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China-India rivalry in Maldives set to intensify June 12, 2011

Posted by southasiamasala in : DeSilva-Ranasinghe, Serge, Future Directions International, Maldives , trackback

Serge DeSilva-Ranasinghe

This article first appeared here in Future Directions International

Background

The 28-31 May visit to Maldives by the most senior Chinese official ever to visit the Islamic archipelago-nation went largely unreported in the Western media. The significance of the visit by Wu Bangguo, Chairman of the Standing Committee of the National People’s Congress, underscored the increasing importance of Maldives to China’s regional strategic calculations.

Comment

China and Maldives first established diplomatic relations in 1972. Since then, relations have gradually developed. More recently, Indian policy analysts referred to China’s soft power rise throughout South Asia as a “creeping expansionism”. They went so far as to accuse China of harbouring ambitions to set up a submarine base facility in Maldives.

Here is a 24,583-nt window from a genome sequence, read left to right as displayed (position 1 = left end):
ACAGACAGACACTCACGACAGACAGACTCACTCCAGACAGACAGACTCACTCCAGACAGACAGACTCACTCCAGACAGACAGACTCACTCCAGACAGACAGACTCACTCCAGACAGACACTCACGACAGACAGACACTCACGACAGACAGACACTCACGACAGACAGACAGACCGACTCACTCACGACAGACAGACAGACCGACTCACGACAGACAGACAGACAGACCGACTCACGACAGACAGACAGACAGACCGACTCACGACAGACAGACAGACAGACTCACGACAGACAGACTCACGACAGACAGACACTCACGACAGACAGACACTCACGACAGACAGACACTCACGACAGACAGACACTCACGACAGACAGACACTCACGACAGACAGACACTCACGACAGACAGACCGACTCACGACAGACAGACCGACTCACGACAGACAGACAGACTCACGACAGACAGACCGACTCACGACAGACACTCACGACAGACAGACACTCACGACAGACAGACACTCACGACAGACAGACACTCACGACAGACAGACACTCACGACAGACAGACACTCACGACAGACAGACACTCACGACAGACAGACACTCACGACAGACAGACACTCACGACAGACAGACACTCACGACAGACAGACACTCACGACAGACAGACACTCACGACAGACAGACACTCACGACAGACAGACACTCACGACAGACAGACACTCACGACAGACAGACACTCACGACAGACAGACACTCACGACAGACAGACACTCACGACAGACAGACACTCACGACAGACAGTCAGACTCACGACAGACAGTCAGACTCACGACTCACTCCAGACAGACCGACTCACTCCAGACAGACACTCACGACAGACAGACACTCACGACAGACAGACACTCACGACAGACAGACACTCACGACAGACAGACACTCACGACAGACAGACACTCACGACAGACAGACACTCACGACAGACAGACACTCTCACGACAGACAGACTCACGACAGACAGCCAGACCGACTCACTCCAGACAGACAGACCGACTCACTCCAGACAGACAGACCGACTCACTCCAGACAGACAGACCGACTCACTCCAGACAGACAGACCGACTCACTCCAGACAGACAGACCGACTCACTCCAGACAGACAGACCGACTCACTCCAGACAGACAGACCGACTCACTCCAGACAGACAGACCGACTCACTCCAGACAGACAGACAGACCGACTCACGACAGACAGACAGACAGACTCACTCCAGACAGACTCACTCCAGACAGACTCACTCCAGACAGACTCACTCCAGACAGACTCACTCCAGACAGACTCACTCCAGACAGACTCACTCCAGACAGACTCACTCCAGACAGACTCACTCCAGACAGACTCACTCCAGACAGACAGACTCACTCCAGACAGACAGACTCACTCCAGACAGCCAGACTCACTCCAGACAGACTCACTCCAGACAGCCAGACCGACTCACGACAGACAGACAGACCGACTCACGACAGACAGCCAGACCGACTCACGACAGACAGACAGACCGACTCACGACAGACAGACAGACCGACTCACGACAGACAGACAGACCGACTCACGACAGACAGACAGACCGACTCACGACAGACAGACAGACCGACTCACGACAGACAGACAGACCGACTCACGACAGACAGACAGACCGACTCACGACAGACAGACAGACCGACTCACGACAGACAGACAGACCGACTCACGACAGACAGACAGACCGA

For instance, in 2005, Indian commentator, A.B. Mahapatra, asserted that:

“China has engineered a manner of a coup by coaxing Maldives’ Abdul Gayoom government to let it establish a base in Marao. Marao is one of the largest of the 1192 coral islands grouped into atolls that comprise Maldives and lies 40 km south of Male, the capital. Scientists warn that global warming is pushing up ocean and sea levels. They fear that most of Maldives will be submerged by year 2040. Marao may be one of the few large islands that may survive. ‘And even if it goes under water’, said a naval official, ‘it will be ideal for submarines.’ In February 2001, a small delegation from Pakistan visited Maldives to boost cultural ties. ‘The Pakistanis put pressure on Male to facilitate Chinese plans for a naval base’, said an official. ‘China used Pakistan to play the Islamic card with Maldives.’ But the Marao base is not expected to be operational until 2010.”